Switzerland hosts several traditions that are still lively in autumn. When the grapevine is being picked up and the cows and goats go down from the high pastures, the Swiss enjoy this time of year and celebrate their traditions.
Basel hosts each year the largest, the best known and the oldest Swiss annual fair. Since 1471, one of the largest European fairs spreads all over the city centre at the end of October. Countless merchants, not only from Switzerland but also from neighbouring France and Germany sell traditional crafted objects and food specialities. Furthermore, you will find many attractions such as the Big Wheel at Münsterplatz. Besides Basel, other Swiss cities host autumn fairs: Lucerne, Solothurn, Lausanne, Geneva, Lugano, Ascona and more.
When speaking about Oktoberfest, most of you will be thinking about Munich, beers the size of your head, pretzels, locals and tourists dressed up in traditional Bavarian costumes. The Oktoberfest is not only celebrated in Germany but in Switzerland as well. Bern, Lucerne, Zurich and Winterthur amongst others have their own Oktoberfest.
Picture © Credits to izhairguns
Autumn is also the season of the transhumance (Désalpe) from the high pastures down to the villages in the valleys. Called “désalpe”, it is one of the oldest and most popular traditions celebrated in Switzerland and elsewhere in the Alps since the Medieval times. After four months grazing in the high pastures, when the first snows start to fall and the grass becomes scarce, the livestock goes back to the farm down in the valley. The cows and goats, dressed up with flowers and bells and the shepherds wearing traditional costumes they all parade through the streets and villages. It is also often the occasion for cheese and alpine specialities market and musical animation. The Désalpe of Charmey, in the Gruyère region is one of the most important in the Swiss Alps, but the tradition is celebrated in numerous places in Switzerland.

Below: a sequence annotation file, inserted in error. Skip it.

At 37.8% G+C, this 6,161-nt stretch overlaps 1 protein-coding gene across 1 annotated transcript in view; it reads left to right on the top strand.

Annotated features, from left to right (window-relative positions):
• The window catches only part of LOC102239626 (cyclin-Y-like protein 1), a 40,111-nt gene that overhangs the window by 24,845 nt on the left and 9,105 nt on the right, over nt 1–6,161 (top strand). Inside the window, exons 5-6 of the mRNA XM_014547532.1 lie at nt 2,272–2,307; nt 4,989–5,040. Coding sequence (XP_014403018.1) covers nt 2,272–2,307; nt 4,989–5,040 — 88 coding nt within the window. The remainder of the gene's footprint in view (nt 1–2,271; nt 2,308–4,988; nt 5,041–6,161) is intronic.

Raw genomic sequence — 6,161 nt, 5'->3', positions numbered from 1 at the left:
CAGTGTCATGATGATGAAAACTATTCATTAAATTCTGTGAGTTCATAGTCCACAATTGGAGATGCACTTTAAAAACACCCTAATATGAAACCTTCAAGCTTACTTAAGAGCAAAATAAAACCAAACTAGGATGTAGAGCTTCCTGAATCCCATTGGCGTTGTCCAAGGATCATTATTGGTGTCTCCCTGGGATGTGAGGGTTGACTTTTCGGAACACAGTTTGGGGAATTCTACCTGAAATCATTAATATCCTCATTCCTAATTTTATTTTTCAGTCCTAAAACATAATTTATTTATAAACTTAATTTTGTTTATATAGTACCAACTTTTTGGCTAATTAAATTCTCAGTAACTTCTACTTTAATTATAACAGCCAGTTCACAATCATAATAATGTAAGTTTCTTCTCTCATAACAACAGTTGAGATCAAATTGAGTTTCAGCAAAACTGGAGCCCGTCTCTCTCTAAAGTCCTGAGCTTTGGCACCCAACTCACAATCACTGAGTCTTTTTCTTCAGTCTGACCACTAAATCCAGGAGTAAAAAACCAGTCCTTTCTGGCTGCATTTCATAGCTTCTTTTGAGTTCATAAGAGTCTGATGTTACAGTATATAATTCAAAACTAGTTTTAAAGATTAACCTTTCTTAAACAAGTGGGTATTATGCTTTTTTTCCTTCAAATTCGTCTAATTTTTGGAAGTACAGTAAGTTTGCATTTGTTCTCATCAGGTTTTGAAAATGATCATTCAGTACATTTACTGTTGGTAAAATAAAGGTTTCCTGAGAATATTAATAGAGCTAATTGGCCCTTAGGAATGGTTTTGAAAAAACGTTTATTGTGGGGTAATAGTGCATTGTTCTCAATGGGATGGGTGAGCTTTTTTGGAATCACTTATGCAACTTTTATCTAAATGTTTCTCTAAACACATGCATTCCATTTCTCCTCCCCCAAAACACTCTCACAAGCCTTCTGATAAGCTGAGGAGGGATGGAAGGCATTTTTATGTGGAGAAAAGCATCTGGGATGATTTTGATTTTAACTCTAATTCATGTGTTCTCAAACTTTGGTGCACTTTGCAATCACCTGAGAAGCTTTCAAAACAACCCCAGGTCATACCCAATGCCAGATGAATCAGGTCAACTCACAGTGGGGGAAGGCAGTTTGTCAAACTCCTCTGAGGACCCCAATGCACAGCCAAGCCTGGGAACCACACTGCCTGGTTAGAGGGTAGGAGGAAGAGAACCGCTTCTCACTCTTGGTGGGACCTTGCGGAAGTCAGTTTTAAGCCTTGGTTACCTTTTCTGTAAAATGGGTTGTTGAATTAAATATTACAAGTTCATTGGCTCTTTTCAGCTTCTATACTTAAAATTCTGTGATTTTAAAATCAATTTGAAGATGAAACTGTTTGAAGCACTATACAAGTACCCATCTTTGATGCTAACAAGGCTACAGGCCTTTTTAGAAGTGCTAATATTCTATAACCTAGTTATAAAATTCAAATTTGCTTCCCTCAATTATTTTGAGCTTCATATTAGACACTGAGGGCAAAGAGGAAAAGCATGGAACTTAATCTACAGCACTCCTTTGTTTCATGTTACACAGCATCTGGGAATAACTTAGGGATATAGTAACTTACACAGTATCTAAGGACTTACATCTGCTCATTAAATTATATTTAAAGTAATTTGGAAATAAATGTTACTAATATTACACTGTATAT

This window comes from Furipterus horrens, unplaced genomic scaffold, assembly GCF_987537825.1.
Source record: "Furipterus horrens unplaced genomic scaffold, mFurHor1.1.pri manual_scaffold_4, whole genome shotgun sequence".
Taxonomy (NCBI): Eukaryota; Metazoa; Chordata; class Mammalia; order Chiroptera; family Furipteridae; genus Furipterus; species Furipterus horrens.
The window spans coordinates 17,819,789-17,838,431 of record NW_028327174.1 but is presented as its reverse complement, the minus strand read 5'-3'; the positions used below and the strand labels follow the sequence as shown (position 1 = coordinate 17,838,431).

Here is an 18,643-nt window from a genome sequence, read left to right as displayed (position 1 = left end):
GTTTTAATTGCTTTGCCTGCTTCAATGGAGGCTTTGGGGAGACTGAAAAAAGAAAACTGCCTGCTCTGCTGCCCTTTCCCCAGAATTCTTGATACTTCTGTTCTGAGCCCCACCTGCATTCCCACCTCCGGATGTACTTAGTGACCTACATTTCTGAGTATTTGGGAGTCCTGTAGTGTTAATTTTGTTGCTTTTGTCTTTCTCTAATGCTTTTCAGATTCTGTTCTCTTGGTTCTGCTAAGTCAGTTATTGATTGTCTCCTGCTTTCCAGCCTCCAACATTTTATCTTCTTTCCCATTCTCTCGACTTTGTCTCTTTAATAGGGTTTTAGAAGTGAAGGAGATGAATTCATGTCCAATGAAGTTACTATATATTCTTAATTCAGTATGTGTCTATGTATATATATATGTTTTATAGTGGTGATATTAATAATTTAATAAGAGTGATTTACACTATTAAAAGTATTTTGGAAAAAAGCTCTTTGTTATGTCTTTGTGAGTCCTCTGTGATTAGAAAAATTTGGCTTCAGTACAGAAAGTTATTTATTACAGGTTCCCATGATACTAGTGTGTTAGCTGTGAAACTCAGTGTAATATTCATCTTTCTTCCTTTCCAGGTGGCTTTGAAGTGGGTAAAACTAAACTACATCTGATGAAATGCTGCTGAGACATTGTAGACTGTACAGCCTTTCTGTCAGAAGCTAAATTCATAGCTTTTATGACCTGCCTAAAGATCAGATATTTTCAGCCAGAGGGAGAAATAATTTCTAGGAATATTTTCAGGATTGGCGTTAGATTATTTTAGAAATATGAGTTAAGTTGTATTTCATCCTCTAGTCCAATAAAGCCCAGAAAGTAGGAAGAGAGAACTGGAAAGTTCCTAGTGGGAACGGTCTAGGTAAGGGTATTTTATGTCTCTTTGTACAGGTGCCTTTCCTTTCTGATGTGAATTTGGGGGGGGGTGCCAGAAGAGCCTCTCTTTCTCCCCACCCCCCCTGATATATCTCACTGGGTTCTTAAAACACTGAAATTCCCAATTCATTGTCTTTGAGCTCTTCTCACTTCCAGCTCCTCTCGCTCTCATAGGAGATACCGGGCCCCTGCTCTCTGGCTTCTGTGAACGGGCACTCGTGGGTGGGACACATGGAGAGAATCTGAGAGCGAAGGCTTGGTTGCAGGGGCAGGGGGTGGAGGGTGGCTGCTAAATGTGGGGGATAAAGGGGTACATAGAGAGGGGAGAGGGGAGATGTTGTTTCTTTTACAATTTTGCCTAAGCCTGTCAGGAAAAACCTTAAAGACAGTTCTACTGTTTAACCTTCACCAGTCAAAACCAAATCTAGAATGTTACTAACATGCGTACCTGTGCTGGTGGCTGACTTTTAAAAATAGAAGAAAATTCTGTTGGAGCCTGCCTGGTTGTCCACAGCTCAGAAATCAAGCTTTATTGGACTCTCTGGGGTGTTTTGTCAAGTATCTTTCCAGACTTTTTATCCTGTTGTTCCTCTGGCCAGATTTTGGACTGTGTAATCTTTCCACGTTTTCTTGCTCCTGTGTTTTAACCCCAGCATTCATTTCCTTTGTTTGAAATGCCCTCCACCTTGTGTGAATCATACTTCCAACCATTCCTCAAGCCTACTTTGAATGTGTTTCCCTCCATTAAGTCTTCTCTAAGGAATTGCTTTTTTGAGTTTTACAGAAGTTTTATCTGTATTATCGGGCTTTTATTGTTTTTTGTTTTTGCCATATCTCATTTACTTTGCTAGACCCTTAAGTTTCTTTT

Pictures © Credits to ventdusud
Another ancient autumnal Swiss tradition still cheerful is the wine festivals or in French the “fête des vendanges”. During the XIXth century, the grape harvest was celebrated over two to four weeks. Wagons transporting barrels packed with grapes were parading through the villages; barefooted people were pressing grapes inside the barrels. Dances and traditional music were played all night long. Today the festival is shorter, to usually a whole weekend. It is, of course, the occasion to do some Swiss wine testing. Certainly less famous than the neighbouring French competitors, Swiss wines are definitely worth testing. The wine festival in Neuchâtel is also hosting attractions and a flowers procession. It is also celebrated in Praz (Vully), on the banks of Lake Murten. In this village, all streets are decorated with flowers and ornaments and visitors can taste the wines, as well as the famous cake of Vully.
Picture © Credits to Kenny10
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